You may know Jacobs through their large-scale facility operations, test and evaluation (T&E) capabilities; their many federal and commercial engineering, procurement, and construction (EPC) projects; or maybe through their environmental remediation work. However, the Jacobs that you know appears to be changing.
In the past 18 months, Jacobs has made acquisitions and divestitures to re-shape their portfolio to focus on higher growth, higher margin professional support services:
- In August 2017, Jacobs acquired CH2M Hill for $3.3 billion to improve their design, engineering and program management services in key infrastructure and government service sectors including transportation, environmental, and nuclear.
- Also in August 2017, Jacobs acquired Blue Canopy, a data analytics, cybersecurity, and application development firm, as part of ongoing investments to expand their digital solutions. Blue Canopy compounded the Van Dyke Technology Group acquisition in cybersecurity solutions support and expanded Jacobs’ client base into the federal civilian financial and healthcare sectors, where they have been lauded for their data analytics and security operations center solutions.
- In October 2018, Jacobs sold their Energy, Chemicals, and Resources (ECR) business segment to Australia-based WorleyParsons for $3.3 billion (expected to close by July 2019.
The result of the ECR sale has led to Jacobs to narrow their focus on two business segments – Aerospace, Technology, Environmental, and Nuclear (ATEN) and Buildings, Infrastructure, and Advanced Facilities (BIAF).
Jacobs’ recently released 2018 annual report reflects a 50% increase in their 2018 revenue ($15B) from their 2017 revenue ($10B). This does not reflect the divestiture of their ECR business segment. This filing also details several of Jacobs’ internal tools, which they use to monitor and improve their performance. These tools include the Jacobs System to Ensure Project Success (JSTEPS) and Safe Plans of Actions (SPA) to add value and foster continuous improvement; JacobsValue+ (“Value Plus”) to quantify actual value or savings that Jacobs provides for clients; and BeyondZero, Jacobs’ global program that extends the company’s focus on employees’ health and welfare beyond an injury-free workplace.
In the federal contracting space, Jacobs’ largest customers are the U.S. Department of Energy (DOE), National Aeronautics and Space Administration (NASA), and across all of the U.S. Department of Defense. The sale of ECR does not affect significant work with DOE. That work remains.
In the past year, Jacobs has recorded a number of major contract wins, both as a prime and subcontractor.
- In June 2018, Akima Support Operations was awarded a five-year, $132 million 8(a) set-aside contract for NASA’s Facilities Operations and Maintenance Services (FOMS III) at Goddard Space Flight Center (GSFC). Jacobs serving as a strategic subcontractor to Akima which may provide them insider access to win the prime work that they have been seeking (unsuccessfully, so far) at GSFC.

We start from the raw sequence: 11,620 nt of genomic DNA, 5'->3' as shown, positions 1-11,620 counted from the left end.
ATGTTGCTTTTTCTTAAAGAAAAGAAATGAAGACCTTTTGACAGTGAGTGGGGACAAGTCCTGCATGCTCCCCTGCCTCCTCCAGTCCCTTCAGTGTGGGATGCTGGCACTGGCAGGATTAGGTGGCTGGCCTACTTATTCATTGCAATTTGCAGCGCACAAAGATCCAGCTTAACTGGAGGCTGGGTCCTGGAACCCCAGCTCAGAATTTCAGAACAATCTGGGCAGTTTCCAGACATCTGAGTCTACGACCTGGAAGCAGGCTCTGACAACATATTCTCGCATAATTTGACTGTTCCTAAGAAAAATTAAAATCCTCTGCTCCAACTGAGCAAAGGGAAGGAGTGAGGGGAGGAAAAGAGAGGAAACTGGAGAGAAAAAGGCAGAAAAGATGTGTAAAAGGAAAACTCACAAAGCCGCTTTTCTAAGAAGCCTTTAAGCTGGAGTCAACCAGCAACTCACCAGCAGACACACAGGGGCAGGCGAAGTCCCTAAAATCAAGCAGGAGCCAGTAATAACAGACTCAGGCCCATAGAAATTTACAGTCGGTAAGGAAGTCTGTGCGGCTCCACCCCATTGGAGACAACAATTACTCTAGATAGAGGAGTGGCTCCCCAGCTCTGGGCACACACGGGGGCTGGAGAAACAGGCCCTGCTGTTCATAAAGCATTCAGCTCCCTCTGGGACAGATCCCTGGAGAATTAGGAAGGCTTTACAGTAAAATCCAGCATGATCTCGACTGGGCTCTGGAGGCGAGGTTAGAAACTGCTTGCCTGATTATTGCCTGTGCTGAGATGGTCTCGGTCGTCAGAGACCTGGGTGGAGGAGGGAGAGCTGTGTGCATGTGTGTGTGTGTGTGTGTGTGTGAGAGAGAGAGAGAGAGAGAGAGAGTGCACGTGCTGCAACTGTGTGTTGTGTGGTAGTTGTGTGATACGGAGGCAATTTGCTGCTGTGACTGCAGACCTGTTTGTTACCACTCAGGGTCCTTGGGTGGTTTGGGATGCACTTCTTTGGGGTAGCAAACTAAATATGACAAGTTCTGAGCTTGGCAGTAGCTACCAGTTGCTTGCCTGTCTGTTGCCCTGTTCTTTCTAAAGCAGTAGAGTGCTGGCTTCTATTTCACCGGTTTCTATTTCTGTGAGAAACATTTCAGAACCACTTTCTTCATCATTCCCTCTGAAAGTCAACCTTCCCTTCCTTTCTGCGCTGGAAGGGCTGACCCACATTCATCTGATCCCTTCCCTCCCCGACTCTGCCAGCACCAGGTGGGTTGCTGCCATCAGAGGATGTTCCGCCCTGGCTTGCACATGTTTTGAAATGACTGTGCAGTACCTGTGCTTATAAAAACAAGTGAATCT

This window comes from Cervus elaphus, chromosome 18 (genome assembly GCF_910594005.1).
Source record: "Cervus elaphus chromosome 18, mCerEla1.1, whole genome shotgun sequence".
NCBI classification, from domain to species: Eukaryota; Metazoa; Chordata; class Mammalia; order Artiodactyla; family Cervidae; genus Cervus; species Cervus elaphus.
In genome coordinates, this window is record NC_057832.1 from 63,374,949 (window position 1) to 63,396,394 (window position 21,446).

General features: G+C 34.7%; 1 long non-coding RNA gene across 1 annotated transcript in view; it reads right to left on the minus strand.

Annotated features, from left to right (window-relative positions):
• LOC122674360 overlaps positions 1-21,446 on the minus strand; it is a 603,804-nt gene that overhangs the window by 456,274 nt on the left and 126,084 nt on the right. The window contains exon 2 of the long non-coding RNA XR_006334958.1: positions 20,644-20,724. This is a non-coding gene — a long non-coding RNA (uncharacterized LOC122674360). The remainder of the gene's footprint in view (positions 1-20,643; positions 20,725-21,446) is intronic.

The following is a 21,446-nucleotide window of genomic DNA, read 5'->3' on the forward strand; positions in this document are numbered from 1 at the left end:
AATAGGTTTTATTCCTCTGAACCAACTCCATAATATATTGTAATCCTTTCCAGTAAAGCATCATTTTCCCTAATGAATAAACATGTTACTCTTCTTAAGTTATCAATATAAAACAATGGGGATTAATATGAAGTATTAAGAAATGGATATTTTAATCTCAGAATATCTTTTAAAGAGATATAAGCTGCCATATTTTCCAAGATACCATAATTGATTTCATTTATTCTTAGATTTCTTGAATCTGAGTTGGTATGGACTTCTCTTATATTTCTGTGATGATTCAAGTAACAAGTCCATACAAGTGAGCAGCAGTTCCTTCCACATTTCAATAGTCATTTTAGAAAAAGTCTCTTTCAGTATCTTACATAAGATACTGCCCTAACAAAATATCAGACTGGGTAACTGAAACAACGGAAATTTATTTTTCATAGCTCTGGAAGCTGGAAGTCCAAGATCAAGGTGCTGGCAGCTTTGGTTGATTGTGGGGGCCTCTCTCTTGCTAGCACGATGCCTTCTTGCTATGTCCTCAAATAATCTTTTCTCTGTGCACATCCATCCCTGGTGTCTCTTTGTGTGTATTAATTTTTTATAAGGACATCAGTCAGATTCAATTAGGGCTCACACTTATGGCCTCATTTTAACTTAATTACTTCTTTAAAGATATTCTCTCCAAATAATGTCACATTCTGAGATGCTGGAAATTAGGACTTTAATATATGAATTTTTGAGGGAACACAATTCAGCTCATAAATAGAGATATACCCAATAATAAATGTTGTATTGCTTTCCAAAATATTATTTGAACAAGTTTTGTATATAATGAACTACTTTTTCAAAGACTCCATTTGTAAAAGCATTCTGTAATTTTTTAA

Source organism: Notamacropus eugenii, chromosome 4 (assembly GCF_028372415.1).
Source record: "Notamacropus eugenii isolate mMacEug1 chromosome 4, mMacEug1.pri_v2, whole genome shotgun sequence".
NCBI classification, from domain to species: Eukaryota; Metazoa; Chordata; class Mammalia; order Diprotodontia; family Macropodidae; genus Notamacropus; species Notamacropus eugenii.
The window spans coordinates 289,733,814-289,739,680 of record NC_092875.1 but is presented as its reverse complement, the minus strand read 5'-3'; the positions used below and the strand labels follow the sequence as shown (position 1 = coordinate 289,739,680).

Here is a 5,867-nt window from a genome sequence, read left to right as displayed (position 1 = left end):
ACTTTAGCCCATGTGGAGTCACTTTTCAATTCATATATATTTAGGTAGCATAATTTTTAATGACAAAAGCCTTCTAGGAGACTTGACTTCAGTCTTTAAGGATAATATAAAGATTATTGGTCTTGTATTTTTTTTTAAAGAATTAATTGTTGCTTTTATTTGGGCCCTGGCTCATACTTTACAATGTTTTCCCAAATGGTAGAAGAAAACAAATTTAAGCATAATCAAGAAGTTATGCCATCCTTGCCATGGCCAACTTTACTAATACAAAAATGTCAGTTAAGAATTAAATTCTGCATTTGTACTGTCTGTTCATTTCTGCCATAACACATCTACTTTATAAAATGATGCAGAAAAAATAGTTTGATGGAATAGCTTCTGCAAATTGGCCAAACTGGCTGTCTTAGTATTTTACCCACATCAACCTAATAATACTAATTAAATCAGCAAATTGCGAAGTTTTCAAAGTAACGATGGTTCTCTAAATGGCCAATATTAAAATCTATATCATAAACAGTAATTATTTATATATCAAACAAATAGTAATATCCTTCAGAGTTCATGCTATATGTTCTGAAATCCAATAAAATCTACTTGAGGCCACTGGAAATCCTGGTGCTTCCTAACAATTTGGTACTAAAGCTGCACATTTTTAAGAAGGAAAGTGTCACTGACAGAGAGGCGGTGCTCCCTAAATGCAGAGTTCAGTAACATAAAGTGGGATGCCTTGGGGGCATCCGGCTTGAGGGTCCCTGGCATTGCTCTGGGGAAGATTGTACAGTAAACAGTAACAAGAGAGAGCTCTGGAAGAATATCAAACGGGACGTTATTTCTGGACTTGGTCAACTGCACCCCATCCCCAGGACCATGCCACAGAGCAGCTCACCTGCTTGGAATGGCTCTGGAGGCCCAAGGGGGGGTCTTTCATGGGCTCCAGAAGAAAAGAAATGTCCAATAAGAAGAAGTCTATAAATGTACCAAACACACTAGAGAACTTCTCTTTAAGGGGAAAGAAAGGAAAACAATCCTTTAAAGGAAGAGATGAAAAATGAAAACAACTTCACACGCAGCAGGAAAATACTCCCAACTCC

- In June 2018, Jacobs was awarded a seat on the ten-year, $978 million Defense Threat Reduction Agency’s (DTRA) Cooperative Threat Reduction Integrating Contract (CTRIC III). CH2M Hill was an incumbent on DTRA’s Biological Threat Reduction Integration Contract (BTRIC) which has been moved into CTRIC III.
- In December 2017, Jacobs was re-awarded the eight-year, $1.2 billion Engineering Services and Science Capability Augmentation (ESSCA) through NASA’s Marshall Space Flight Center (MSFC).
- In September 2017, the DOE’s National Nuclear Security Administration (NNSA) awarded the 10-year, $5 billion Management and Operations (M&O) contract to Mission Support and Test Services LLC (MSTS), a joint venture led by Honeywell International and supported by Jacobs and Huntington Ingalls Industries (HII) Nuclear.
- Finally, in August 2017, the Missile Defense Agency (MDA) awarded Jacobs the five-year, $4.6 billion Integrated Research & Development for Enterprise Solutions (IRES). Jacobs won IRES away from Northrop Grumman, who had held the previous two iterations
The FedSavvy Strategies take on Jacobs
As Jacobs refines their portfolio, we can expect them to increase their aggressiveness and focus as an already-formidable competitor. While they are certain to continue their work in the test and evaluation, management, and scientific spaces, we should not be surprised to see them pursue more software development and cybersecurity work as well as increasing their attention to engineering, procurement, and construction contracts, both in the federal and commercial markets.
Jacobs will be a high-threat competitor in almost any competition they decide to enter, so be sure not to discount their capabilities or fall into any common black hat traps when evaluating your captures. As always, stay focused on your opportunities. Do your capture (and CI) homework. There are some great opportunities out there. Happy hunting!
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[…] informed on who Jacobs is and where you may see them compete in the future. We wrote a blog on Jacobs in December 2018 where we first explored their shifting portfolio, and the company’s continued focus on this shift […]